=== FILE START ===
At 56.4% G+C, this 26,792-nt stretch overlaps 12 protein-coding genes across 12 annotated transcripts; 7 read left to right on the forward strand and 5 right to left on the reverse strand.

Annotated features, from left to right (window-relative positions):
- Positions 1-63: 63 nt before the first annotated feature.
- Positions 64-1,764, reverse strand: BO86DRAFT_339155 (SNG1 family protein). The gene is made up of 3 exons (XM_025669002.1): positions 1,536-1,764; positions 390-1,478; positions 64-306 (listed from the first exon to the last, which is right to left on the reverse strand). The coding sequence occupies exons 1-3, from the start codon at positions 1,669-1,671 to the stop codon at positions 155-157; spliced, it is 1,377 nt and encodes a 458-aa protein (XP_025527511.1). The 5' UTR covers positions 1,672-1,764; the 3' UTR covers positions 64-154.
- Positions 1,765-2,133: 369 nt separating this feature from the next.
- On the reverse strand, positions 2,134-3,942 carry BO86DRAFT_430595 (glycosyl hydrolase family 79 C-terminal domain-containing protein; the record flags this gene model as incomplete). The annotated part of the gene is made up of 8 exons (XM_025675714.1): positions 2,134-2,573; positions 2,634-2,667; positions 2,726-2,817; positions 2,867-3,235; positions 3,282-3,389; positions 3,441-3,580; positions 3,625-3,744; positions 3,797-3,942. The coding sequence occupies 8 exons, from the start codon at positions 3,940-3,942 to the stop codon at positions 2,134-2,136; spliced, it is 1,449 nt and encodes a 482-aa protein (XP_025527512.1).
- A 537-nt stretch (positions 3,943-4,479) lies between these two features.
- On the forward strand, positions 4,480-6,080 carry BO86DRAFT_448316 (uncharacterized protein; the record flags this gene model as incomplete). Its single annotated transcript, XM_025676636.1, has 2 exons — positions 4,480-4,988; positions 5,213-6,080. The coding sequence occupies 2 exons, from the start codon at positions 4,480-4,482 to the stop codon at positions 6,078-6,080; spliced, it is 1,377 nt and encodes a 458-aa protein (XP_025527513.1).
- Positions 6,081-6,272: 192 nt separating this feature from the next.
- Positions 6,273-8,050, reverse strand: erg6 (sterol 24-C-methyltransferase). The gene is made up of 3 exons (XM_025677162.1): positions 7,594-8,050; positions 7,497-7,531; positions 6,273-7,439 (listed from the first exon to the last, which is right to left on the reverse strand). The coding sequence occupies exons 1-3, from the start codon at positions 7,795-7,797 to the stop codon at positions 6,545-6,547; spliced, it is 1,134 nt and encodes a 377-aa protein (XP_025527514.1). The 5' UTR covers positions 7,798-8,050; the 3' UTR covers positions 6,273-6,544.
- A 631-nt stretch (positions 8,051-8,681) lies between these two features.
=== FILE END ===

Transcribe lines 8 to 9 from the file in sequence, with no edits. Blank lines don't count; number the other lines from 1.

- On the forward strand, positions 4,480-6,080 carry BO86DRAFT_448316 (uncharacterized protein; the record flags this gene model as incomplete). Its single annotated transcript, XM_025676636.1, has 2 exons — positions 4,480-4,988; positions 5,213-6,080. The coding sequence occupies 2 exons, from the start codon at positions 4,480-4,482 to the stop codon at positions 6,078-6,080; spliced, it is 1,377 nt and encodes a 458-aa protein (XP_025527513.1).
- Positions 6,081-6,272: 192 nt separating this feature from the next.